Oakton's football team will not be forced to forfeit games nor lose its berth in the playoffs after an investigation failed to find evidence that the school had violated rules by playing the son of former Redskins star Darrell Green, Oakton Athletic Director Phil Levine confirmed yesterday.
The decision, first reported in yesterday's Washington Examiner, ended a weeklong Fairfax County investigation into Jared Green's residency and ensures that Oakton, ranked No. 18 in the Washington area by The Post, will compete in the Virginia AAA Northern Region Division 6 playoffs, which start Nov. 18.
"My only real comment is that we're just grateful that this is behind us, and we're grateful that the people did their jobs well, even though we were confident all along," Darrell Green said.
Opposing coaches and players had complained that Jared Green lived in Ashburn, at an address in Loudon County's Broad Run district, Darrell Green said last week. But Fairfax County Student Activities Director Paul Jansen concluded that Jared Green maintained permanent residence in the Oakton district and was not in violation of the Virginia High School League's dual residency rule.
"All we did is review the documentation, talk to a lot of people and check on some things," Jansen said. "Everything was in line. He was never ineligible."
Jared Green, whom address searches list as living with his parents in Ashburn, transferred to Oakton from O'Connell over the summer. To establish residency in the district, Darrell Green rented a house on Still Pond Lane in Herndon, signing a lease that started Aug. 18, said Max Parsons, who owns the house.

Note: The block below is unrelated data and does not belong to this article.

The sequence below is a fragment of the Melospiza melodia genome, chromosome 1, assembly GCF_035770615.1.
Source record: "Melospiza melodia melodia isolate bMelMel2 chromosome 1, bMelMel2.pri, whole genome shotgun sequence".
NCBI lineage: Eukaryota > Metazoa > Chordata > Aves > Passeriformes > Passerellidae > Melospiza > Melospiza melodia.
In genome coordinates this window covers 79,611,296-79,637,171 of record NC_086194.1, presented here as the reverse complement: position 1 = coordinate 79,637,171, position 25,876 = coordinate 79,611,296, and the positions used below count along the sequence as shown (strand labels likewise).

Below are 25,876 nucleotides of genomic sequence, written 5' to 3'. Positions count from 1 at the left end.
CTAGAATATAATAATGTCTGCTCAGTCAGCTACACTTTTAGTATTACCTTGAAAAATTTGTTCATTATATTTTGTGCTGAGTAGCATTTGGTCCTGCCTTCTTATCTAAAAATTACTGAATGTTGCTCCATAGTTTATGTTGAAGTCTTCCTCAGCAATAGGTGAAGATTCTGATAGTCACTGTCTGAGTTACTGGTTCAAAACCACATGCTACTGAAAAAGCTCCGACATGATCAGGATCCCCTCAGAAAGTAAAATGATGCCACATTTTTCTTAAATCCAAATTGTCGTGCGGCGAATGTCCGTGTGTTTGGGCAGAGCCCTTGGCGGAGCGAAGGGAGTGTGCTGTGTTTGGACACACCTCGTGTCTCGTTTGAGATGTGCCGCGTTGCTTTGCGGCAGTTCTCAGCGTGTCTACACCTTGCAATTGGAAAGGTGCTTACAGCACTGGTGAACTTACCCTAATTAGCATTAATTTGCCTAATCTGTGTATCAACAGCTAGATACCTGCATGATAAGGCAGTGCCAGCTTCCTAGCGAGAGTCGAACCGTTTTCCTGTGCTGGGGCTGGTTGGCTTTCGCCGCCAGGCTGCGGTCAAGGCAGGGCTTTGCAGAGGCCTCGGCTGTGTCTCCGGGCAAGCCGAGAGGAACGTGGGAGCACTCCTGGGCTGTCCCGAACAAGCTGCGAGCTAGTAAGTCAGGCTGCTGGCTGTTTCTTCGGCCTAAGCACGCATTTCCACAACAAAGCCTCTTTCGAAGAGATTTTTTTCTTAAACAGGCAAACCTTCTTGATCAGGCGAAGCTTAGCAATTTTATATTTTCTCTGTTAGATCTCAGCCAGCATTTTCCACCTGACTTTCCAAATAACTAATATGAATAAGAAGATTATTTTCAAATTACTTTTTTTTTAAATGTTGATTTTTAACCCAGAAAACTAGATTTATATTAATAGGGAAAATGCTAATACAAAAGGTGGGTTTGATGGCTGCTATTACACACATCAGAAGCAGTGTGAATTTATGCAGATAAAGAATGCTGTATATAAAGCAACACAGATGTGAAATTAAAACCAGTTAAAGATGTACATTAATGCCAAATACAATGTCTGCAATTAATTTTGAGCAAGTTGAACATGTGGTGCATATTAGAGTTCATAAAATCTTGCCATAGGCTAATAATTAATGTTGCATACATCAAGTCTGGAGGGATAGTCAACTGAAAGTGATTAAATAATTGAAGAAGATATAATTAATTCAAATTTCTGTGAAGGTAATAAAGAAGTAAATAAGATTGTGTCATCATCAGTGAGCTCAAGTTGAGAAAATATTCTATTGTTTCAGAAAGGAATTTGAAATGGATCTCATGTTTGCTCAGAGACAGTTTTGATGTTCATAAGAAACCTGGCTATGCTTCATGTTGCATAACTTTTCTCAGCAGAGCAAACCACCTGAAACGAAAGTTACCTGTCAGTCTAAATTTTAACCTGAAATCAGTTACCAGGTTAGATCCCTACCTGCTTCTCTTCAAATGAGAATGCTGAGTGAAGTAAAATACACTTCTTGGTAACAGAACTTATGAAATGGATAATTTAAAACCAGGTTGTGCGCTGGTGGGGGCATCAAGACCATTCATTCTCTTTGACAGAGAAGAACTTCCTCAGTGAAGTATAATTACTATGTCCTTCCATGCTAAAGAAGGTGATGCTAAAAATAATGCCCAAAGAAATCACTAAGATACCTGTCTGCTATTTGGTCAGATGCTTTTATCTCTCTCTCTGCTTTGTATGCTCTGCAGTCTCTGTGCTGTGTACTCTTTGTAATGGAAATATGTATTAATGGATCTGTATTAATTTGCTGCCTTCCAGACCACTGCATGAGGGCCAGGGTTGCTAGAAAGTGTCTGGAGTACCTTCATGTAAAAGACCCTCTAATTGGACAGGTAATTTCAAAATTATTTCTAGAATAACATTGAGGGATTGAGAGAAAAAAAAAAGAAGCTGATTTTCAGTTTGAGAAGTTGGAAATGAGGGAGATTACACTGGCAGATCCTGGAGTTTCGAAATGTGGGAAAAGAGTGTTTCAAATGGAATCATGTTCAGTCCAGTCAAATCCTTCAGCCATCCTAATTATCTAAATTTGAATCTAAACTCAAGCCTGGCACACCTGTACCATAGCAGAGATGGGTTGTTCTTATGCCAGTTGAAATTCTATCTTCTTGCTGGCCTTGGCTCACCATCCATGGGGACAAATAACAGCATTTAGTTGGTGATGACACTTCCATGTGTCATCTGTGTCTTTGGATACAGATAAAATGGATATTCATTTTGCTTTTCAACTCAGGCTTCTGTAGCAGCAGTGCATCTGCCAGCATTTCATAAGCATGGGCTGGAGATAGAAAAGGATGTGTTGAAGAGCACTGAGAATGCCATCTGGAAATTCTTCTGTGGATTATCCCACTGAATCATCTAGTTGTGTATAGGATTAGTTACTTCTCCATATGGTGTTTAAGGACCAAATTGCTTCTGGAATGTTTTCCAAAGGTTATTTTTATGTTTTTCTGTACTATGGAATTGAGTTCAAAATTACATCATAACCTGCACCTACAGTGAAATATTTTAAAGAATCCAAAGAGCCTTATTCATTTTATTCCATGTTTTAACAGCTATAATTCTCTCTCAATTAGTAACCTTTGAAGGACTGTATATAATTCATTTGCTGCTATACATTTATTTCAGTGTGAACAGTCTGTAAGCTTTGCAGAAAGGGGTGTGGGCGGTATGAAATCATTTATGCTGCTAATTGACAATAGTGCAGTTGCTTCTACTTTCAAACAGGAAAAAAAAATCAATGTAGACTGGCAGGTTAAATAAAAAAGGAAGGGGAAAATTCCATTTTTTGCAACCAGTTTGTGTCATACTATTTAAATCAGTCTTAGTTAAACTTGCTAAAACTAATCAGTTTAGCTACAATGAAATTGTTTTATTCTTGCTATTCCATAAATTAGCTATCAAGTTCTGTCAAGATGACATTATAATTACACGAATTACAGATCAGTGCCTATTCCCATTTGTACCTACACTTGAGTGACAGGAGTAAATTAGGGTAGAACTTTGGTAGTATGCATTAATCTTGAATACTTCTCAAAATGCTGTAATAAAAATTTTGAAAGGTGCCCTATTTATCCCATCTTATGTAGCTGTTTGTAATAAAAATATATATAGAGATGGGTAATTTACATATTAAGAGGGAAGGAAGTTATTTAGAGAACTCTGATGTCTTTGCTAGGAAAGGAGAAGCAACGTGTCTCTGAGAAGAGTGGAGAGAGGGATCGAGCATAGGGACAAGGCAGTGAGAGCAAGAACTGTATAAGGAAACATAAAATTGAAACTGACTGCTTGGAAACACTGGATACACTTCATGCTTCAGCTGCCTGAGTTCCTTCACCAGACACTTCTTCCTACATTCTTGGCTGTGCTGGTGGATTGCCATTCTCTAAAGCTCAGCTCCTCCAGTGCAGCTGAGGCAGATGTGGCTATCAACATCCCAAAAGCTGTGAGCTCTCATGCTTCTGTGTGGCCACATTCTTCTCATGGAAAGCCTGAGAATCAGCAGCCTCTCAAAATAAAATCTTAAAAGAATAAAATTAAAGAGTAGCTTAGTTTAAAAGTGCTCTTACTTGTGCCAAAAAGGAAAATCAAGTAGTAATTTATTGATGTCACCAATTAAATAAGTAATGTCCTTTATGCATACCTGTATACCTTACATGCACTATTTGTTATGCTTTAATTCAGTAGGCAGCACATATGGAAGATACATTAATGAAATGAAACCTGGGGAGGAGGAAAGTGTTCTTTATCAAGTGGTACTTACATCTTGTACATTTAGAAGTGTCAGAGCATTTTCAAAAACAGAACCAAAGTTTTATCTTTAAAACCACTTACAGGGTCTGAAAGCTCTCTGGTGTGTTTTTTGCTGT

Darrell Green paid $500 per month for the house before breaking the lease in late October, Parsons said. Parsons said he did not know how often Jared or Darrell Green stayed at the house.
"Darrell said the house wasn't going to work anymore, and that he was going to get a condo or an apartment" in the Oakton district, said Parsons, who said a school official and a uniformed police officer visited the rental house during the eligibility investigation. "He said he wanted something more permanent."
When asked if he had moved from the Still Pond Lane residence, Green responded: "I'm not going to talk about what the situation is now, where I live, things like that. I'm there just like other private citizens are there. That's it."
For eligibility purposes, the VHSL prohibits athletes from having more than one place of residence, VHSL rules interpreter Tom Zimorski said. In no instance would an athlete be eligible to play at more than one school.
"To be eligible, you have to live in only one place," Zimorski said. "Maybe a family owns more than one place or the family is split up, but the athlete always has to choose one place to live."